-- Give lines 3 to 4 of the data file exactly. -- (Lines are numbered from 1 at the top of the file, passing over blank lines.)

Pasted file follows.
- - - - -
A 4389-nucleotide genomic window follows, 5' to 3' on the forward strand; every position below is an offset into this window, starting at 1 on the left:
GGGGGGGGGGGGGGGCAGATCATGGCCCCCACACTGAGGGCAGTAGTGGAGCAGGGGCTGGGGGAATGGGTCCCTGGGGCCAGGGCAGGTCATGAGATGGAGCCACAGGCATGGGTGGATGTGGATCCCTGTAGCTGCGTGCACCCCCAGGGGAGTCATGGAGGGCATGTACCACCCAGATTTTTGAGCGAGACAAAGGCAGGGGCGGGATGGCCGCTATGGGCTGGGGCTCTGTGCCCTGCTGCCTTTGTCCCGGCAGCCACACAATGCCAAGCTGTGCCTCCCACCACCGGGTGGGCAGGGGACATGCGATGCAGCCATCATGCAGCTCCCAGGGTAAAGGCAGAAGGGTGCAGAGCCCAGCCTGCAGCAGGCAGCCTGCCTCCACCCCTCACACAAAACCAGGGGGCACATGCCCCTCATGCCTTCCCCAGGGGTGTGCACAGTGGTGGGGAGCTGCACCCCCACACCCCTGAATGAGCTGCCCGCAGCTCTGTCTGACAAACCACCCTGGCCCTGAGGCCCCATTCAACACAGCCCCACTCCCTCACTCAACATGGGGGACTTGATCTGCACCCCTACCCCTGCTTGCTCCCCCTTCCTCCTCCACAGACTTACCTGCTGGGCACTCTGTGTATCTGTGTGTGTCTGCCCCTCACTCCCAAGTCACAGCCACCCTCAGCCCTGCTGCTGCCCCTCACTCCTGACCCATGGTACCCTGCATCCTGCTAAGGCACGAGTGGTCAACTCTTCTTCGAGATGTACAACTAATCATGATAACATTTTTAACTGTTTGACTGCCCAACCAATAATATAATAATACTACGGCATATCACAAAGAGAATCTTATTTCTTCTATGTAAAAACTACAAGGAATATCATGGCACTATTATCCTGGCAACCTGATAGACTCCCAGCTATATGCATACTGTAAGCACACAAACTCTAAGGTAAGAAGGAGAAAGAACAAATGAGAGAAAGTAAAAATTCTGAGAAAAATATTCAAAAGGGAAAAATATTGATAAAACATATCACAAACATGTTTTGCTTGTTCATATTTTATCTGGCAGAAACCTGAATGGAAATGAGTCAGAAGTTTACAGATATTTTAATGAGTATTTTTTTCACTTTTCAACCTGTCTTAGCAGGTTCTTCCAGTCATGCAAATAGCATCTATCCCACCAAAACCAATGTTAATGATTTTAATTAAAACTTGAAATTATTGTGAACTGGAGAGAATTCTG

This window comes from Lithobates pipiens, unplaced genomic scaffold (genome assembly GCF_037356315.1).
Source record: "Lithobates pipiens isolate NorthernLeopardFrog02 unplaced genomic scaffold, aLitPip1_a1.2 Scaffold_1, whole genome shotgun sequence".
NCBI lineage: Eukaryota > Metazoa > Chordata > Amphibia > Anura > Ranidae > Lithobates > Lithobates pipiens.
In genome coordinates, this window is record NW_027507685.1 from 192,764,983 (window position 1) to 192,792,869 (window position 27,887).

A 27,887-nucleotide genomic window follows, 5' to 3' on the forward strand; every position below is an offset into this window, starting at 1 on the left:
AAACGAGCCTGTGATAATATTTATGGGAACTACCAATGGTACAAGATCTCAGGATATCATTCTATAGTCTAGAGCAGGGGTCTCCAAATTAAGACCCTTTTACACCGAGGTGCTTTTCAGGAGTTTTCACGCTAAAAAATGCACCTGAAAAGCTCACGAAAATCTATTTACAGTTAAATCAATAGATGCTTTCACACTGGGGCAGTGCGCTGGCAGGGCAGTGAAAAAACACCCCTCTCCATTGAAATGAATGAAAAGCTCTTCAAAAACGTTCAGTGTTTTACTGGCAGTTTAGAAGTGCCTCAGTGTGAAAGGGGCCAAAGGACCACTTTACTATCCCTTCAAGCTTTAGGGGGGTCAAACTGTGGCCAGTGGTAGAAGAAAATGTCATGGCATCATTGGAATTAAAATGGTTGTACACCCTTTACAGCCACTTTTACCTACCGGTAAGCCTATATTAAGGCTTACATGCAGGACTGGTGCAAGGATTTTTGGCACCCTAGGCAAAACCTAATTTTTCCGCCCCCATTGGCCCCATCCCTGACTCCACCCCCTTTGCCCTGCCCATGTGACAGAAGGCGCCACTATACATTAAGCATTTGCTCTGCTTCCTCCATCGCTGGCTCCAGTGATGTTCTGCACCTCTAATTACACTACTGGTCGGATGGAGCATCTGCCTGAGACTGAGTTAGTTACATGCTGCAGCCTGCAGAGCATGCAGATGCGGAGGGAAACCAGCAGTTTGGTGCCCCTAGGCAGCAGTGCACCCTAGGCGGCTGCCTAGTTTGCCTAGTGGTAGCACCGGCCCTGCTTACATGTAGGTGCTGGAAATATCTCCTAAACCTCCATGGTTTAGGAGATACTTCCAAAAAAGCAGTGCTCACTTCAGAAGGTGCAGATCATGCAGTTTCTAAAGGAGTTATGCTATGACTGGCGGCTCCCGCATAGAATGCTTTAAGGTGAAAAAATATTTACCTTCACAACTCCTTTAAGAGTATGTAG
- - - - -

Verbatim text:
This window comes from Lithobates pipiens, unplaced genomic scaffold (genome assembly GCF_037356315.1).
Source record: "Lithobates pipiens isolate NorthernLeopardFrog02 unplaced genomic scaffold, aLitPip1_a1.2 Scaffold_1, whole genome shotgun sequence".